In most Midwestern states, legislatures can initiate special sessions, but it is an authority used sparingly

Stateline Midwest ~ March 2012

For decades, Nebraska legislators have had the statutory authority to call themselves into special session. They never have, but last year, Sen. Annette Dubas and some of her colleagues started taking steps to make state legislative history.


They wanted a special session to address concerns about the proposed Keystone XL pipeline — and were worried that Gov. Dave Heineman would not call one, leaving issues about the siting of the pipeline unaddressed and constituent demands for action unmet.

“Pressure from the citizens gave him reason to call the special session,” Dubas recalls, “but the fact that there were senators who were working on it, who were talking to their colleagues, I do think that played a small part in the governor’s decision [to call it].”

Lawmakers met for 15 days in November, passed two bills to improve state oversight of Keystone XL and other oil pipelines, and adjourned in time for Thanksgiving.

The session made international news because of its focus on a pipeline to bring more oil from Canada’s oil sands to the United States, but it was also a reminder of the importance of special sessions themselves.

In every Midwestern state, a governor has the authority to call a legislature into special session.

Like Nebraska, too, most legislatures in the region can call themselves into session — with Indiana, Michigan and Minnesota being the lone exceptions. (The Michigan Legislature meets year-round.)

Unlike Nebraska, most legislatures have used this authority, as recently as last year in the cases of South Dakota (to pass redistricting legislation) and Wisconsin (to deal with bills related to unemployment insurance and tax increment financing districts).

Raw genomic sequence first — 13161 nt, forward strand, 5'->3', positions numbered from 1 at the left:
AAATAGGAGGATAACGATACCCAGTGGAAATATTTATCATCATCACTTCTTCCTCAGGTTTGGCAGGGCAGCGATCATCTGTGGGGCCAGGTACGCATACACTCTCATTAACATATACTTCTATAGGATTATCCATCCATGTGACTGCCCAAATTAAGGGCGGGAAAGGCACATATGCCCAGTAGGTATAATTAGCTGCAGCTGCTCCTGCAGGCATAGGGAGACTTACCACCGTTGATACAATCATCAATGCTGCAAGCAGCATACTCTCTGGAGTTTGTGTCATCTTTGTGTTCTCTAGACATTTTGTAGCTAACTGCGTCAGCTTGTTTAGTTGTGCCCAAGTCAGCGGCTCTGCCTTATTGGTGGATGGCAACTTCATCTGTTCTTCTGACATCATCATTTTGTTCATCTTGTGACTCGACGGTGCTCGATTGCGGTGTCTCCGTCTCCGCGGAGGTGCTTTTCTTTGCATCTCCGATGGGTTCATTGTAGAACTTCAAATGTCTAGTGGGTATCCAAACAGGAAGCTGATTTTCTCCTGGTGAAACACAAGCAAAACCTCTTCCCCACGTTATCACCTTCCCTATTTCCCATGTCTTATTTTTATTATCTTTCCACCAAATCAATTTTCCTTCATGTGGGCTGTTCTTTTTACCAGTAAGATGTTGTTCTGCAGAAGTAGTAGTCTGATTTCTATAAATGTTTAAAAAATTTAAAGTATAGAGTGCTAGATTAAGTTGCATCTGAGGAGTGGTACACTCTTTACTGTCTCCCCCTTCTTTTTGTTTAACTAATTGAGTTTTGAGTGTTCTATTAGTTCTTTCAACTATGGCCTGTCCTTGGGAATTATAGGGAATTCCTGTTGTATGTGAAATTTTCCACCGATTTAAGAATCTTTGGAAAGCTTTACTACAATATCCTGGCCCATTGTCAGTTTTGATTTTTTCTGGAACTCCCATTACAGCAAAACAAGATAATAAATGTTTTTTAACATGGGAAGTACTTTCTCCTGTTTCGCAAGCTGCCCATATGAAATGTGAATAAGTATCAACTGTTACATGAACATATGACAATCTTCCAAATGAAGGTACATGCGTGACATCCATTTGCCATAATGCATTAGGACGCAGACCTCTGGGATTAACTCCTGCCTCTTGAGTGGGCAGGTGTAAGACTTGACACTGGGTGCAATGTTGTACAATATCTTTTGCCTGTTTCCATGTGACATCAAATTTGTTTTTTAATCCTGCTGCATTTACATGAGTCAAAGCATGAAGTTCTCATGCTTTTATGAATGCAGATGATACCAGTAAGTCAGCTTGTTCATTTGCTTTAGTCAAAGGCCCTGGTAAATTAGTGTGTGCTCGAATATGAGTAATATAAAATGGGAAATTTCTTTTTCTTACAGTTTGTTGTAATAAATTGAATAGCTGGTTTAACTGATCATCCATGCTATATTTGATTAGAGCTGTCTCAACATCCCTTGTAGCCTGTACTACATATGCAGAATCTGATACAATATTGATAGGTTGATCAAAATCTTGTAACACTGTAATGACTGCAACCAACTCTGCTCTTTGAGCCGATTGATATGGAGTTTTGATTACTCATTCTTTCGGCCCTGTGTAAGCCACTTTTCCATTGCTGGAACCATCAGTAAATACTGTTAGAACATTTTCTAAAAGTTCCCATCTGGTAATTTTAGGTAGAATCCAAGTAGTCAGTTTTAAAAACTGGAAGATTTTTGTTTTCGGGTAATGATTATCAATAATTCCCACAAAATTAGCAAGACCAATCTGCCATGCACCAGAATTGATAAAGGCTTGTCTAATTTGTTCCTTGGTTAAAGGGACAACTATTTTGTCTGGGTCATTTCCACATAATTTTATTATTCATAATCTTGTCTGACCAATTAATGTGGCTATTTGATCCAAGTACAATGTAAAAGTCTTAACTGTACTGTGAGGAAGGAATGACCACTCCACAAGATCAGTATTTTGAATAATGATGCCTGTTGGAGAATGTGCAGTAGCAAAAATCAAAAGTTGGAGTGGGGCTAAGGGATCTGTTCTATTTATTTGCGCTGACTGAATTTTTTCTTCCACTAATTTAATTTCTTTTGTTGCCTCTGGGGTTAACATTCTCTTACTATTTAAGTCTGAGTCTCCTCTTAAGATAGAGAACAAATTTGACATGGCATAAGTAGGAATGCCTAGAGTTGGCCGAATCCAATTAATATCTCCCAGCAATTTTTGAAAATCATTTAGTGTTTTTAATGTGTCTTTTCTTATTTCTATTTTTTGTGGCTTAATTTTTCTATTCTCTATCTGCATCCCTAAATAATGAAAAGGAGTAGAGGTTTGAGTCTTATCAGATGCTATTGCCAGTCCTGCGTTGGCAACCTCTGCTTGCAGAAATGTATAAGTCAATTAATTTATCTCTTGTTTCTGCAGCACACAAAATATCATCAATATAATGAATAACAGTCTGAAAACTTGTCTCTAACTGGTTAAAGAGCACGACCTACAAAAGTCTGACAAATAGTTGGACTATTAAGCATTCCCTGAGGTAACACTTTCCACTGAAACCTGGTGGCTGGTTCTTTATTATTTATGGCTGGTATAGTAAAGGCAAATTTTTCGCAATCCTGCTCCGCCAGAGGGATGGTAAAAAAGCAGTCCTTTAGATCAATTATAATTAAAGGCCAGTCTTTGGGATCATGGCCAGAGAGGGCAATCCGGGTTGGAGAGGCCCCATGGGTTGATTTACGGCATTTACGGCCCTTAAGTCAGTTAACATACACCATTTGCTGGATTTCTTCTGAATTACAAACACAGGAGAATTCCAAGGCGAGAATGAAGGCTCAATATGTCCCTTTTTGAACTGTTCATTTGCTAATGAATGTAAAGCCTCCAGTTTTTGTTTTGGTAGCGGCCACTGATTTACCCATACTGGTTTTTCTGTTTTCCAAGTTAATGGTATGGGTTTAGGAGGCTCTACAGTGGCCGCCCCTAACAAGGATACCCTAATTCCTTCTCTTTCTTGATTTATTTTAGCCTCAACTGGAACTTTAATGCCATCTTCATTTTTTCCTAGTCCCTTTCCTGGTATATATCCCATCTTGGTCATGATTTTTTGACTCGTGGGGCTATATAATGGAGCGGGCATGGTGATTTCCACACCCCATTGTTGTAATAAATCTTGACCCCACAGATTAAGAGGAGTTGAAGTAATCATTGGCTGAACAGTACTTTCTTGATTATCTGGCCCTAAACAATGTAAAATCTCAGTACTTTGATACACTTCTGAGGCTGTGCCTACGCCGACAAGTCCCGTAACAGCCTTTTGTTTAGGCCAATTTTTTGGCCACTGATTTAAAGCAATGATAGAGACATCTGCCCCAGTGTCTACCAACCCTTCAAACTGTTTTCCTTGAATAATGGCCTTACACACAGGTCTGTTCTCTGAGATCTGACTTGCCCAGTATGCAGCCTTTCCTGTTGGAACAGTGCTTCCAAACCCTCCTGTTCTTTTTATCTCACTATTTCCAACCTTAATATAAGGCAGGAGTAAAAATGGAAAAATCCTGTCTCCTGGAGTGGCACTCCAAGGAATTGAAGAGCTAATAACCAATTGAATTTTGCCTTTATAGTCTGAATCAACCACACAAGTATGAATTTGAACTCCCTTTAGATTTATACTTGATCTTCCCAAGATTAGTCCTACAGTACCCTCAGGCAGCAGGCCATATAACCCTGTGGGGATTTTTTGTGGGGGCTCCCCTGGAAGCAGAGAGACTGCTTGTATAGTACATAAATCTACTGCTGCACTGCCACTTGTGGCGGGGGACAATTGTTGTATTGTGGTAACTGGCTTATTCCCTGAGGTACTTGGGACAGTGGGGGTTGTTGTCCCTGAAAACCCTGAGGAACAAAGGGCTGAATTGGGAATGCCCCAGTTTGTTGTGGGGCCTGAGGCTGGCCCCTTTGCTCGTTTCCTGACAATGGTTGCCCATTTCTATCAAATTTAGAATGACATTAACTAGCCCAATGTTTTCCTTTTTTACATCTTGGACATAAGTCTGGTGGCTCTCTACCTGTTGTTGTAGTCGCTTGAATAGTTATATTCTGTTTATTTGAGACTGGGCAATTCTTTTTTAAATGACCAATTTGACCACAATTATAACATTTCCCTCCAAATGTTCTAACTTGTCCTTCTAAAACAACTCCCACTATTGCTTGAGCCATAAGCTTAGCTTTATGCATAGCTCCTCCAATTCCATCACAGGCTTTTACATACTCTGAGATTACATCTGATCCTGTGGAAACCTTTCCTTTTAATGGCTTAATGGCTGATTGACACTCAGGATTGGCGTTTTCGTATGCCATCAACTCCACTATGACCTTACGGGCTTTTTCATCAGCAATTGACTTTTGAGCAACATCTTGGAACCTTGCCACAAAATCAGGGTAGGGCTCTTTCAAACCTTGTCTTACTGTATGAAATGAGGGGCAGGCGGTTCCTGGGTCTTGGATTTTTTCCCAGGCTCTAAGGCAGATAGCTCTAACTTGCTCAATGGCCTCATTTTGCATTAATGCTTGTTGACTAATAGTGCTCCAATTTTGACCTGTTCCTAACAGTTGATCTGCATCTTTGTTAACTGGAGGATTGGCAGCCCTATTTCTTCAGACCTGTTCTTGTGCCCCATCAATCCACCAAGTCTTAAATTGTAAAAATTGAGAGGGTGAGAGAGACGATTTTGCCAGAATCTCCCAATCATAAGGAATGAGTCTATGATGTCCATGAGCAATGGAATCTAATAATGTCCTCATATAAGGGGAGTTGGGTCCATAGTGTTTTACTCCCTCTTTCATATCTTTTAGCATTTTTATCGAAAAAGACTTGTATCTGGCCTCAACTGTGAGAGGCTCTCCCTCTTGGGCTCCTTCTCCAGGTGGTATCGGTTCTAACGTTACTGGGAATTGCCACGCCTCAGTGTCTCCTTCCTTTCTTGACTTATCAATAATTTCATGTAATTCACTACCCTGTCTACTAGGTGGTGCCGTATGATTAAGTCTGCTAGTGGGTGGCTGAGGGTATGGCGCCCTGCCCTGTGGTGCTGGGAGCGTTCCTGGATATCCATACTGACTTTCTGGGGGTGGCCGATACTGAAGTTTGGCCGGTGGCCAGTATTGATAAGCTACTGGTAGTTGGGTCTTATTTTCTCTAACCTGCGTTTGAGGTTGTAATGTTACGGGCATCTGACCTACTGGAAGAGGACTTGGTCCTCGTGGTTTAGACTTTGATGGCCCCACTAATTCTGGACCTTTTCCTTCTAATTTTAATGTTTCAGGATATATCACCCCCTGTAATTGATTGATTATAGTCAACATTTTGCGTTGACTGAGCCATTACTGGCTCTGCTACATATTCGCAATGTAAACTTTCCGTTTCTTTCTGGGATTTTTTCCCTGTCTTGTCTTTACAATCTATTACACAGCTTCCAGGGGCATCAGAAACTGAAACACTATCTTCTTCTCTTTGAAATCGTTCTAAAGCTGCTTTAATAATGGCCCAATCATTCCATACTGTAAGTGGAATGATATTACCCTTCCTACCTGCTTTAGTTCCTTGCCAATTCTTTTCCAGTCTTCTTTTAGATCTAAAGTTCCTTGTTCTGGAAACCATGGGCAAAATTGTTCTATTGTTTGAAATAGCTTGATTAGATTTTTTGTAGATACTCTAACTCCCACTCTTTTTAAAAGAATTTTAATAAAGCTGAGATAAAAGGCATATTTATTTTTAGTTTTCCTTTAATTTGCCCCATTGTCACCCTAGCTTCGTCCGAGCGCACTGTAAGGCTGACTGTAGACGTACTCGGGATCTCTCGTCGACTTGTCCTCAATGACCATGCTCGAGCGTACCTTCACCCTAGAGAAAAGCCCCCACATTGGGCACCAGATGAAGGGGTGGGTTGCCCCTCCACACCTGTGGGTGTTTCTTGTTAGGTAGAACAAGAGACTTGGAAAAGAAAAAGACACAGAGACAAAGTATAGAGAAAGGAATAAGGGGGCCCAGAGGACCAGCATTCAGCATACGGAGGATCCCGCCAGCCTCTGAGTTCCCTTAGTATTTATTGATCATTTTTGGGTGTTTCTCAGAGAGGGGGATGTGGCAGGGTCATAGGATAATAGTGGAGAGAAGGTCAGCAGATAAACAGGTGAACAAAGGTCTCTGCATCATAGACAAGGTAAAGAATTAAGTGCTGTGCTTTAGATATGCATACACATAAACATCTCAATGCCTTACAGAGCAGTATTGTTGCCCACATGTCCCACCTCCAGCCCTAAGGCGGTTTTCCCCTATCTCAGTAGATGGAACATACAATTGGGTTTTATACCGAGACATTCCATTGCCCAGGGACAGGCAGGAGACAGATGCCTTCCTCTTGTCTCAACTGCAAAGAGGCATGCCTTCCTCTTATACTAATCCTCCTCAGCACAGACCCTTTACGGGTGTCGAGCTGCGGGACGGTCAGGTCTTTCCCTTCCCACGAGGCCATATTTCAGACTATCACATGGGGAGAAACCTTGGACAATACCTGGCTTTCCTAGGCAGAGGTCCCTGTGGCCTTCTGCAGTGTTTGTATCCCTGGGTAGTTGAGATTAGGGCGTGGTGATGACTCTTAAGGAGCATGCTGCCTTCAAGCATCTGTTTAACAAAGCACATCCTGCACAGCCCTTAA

“Special sessions called by the legislature should be on the same grounds as a session called by the governor,” Dubas says. “An issue has risen that needs to be addressed immediately, a special circumstance, and we come back in a very focused manner to deal with the issue instead of waiting for the regular session.”

And in cases where the legislative and executive branches don’t agree on the magnitude or immediacy of the problem, the ability of the legislature to call itself back into session can be an important lever of power.

Six years ago, Iowa legislators met to overturn a veto of eminent domain legislation. Three years ago, Illinois lawmakers convened a special session to deal with unresolved fiscal issues and to consider overriding budget-related gubernatorial vetoes.

The requirements for a legislature to call its own special session vary from state to state. In Illinois and Ohio, the presiding officers have the power to do so; in North Dakota, authority is vested in the bicameral Legislative Management Committee.

Nebraska law stipulates that 10 senators must petition the secretary of state to poll members of the Legislature; two-thirds of the 49-member Unicameral must then agree to the request. Similarly, Iowa, Kansas and South Dakota require two-thirds of the members in both legislative chambers to agree to a special session.

Wisconsin law distinguishes between a special session, called by the governor, and an extraordinary session. The latter requires majority votes in each house or approval by the committees on organization in each chamber. A special session is narrowly defined and limited to specific topics or areas of law, according to the Wisconsin Legislative Reference Bureau. With an extraordinary session, the legislature is able to identify specific bills for consideration.